musings on my little world

Today, I’m feeling centered—and that’s good because everything else in the world is spinning.

COVID cases continue to spike, shutdowns are looming, and I find myself in the familiar logical maze—tracing potential exposures, weighing the risks of a dinner with friends, apologetically declining invitations. 

Church is spinning too. I tried to think of an analogy since I can’t share details, and the first thing that popped into my head was that line from Blank Space—it sounds like “Starbucks lovers,” but actually it’s a long list of ex-lovers. At church we’re growing a list of ex-leaders along with some nasty scars. I know, I know—a cringe-worthy comparison.

Then there’s our country—gosh. I tend to roll my eyes at the president’s endless tantruming, but today I drove past a large group of protesters waving Trumpian flags outside the government complex near my house. I was listening to Elton John when I first noticed the crowd, but I rolled down my windows and blasted Derek Minor’s “I Have a Dream” as I cruised by. Petty? Maybe just a little.

All the craziness reminded me of a poem by Denise Levertov called Concurrence:

Each day’s terror, almost
a form of boredom—madmen
at the wheel and
stepping on the gas and
the breaks no good—
and each day one, 
sometimes two, morning-glories,
faultless, blue, blue sometimes
flecked with magenta, each
lit from within with
the first sunlight.

I don’t grow morning glories, but I am growing a collection of resilient house plants—I say resilient because these plants cling to life despite my inconsistent efforts at watering. It amazes me to watch them perk up in a matter of minutes after a good drink. Today, I added to my collection and purchased a mini potted spruce tree at the grocery store. I’ve tucked it into the corner of my living room and hung little nutcrackers on its branches.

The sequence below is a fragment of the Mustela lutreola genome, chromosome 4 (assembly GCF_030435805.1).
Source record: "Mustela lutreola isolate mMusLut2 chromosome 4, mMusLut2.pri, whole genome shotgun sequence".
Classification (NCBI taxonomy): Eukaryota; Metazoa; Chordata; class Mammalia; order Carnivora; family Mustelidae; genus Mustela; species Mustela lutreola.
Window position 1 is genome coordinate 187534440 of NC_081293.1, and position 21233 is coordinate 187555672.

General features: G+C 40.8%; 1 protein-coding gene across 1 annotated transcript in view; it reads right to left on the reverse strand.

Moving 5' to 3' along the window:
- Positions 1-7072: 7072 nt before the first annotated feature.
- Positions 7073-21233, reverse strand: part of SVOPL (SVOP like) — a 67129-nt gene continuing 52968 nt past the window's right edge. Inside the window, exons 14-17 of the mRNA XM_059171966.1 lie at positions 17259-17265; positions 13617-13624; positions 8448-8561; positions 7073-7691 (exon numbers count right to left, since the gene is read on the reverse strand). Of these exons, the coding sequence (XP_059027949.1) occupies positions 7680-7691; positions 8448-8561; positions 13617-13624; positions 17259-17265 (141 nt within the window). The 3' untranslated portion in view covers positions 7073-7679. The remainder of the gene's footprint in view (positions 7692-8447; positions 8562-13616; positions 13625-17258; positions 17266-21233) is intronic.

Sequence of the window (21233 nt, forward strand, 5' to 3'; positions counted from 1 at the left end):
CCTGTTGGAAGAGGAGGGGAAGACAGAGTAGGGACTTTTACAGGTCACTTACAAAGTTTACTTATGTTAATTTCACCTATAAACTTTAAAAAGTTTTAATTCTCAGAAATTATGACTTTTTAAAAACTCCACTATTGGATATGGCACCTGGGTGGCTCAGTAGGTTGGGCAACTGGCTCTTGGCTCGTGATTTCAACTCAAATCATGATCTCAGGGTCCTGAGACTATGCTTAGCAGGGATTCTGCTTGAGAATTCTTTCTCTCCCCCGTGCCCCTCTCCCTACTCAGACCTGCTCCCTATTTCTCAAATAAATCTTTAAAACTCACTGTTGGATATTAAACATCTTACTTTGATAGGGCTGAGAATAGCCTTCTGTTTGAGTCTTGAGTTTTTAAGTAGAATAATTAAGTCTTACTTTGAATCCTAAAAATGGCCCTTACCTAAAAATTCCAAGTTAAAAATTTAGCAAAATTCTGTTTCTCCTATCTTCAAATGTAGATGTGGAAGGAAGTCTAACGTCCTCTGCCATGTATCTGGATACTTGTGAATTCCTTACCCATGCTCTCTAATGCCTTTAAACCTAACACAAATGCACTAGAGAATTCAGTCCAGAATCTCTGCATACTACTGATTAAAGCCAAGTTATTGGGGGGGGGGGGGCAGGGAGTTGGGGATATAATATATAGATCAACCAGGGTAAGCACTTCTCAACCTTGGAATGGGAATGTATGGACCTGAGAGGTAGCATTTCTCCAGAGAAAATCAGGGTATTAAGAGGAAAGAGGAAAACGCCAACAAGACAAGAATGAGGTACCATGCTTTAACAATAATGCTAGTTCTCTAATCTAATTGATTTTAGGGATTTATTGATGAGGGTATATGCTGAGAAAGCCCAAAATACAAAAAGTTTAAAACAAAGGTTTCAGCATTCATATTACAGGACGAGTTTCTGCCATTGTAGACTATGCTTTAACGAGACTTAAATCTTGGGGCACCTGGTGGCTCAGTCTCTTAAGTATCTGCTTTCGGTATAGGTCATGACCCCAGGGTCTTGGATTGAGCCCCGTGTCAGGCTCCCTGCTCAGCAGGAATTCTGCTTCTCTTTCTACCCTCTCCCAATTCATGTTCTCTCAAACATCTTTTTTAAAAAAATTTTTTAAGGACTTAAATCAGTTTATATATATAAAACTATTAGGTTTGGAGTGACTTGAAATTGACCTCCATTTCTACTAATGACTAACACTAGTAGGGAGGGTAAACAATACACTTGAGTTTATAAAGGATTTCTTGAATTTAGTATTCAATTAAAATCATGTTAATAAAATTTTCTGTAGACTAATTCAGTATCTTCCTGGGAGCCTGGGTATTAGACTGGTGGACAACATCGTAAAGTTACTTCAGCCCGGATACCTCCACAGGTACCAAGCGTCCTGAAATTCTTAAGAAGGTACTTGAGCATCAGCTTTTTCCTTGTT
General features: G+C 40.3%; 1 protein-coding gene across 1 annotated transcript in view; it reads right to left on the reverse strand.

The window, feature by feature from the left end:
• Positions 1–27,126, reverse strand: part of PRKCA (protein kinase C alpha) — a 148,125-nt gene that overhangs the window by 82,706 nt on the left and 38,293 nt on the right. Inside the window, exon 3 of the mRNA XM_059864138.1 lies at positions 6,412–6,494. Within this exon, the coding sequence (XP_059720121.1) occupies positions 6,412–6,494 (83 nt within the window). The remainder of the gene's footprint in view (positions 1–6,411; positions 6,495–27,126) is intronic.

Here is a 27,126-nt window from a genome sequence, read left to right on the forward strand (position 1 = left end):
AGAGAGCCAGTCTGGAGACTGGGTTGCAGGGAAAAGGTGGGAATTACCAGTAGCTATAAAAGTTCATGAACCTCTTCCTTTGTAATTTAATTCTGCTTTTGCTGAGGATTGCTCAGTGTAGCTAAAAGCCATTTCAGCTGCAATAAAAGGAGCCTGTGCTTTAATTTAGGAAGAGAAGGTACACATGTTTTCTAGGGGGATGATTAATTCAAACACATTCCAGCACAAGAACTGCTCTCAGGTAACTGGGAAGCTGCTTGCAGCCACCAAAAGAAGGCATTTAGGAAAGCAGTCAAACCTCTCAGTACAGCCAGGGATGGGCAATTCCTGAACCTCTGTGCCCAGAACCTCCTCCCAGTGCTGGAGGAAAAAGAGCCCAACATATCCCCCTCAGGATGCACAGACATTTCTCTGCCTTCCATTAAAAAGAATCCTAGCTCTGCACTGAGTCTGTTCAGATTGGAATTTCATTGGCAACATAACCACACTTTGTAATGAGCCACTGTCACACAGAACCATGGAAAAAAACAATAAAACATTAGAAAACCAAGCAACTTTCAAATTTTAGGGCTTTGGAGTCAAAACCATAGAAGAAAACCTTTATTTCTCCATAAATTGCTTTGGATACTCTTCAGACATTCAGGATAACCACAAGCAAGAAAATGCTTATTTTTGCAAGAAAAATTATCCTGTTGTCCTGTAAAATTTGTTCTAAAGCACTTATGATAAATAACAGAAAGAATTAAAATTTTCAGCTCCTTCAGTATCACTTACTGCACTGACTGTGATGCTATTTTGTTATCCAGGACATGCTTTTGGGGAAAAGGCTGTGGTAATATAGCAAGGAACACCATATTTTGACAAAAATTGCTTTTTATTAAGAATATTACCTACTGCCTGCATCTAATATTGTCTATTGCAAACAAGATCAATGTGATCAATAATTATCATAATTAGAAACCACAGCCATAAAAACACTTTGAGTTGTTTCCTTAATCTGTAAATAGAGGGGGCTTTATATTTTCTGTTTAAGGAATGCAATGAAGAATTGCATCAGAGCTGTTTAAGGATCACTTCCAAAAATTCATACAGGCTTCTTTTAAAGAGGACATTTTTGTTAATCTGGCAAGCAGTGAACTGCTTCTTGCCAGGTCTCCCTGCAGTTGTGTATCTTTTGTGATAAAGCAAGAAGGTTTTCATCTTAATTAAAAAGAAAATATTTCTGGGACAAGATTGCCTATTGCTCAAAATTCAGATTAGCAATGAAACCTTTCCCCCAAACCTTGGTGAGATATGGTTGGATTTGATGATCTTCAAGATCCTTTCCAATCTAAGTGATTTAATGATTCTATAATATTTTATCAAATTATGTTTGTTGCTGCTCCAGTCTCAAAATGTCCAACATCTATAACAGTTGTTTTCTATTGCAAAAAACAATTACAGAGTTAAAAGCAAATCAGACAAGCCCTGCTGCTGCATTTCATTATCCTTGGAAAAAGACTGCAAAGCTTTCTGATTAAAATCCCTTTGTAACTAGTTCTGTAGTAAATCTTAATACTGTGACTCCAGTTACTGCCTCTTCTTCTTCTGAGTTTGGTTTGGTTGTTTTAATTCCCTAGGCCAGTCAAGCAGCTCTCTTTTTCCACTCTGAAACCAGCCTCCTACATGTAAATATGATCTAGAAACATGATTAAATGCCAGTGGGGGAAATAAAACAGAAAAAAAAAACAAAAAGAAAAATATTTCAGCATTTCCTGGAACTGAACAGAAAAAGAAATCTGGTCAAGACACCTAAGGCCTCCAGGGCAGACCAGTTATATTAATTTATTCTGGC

Earlier this week, I baked a fabulous hazelnut chocolate pie—homemade crust and all—with two of my closest friends. After walking seven miles on the prairie today, I curled up on the couch to eat a piece of this delightful pie while watching the final episode of The Crown.

I also ordered Marilynne Robinson’s new novel Jack this evening. One of my primary indulgences this year has been to buy myself loads of books. My most recent acquisitions include Unsettling Truths, The Myth of the American Dream, and Reading While Black

In between walks this afternoon, I pulled out my Christmas shoebox from the top shelf of the linen closet. I know I’m way ahead of the liturgical calendar, but I wanted to arrange my nativity. It was a birthday gift from my parents—each figure hand-carved, just like the nativity in a favorite Christmas book from my childhood. Today, I arranged the holy family—sans Jesus—on my coffee table. I love the Anglican tradition of waiting for Jesus—the manger is empty during Advent so that Jesus can join us at Christmas. For now, we pray—come quickly, Lord Jesus.

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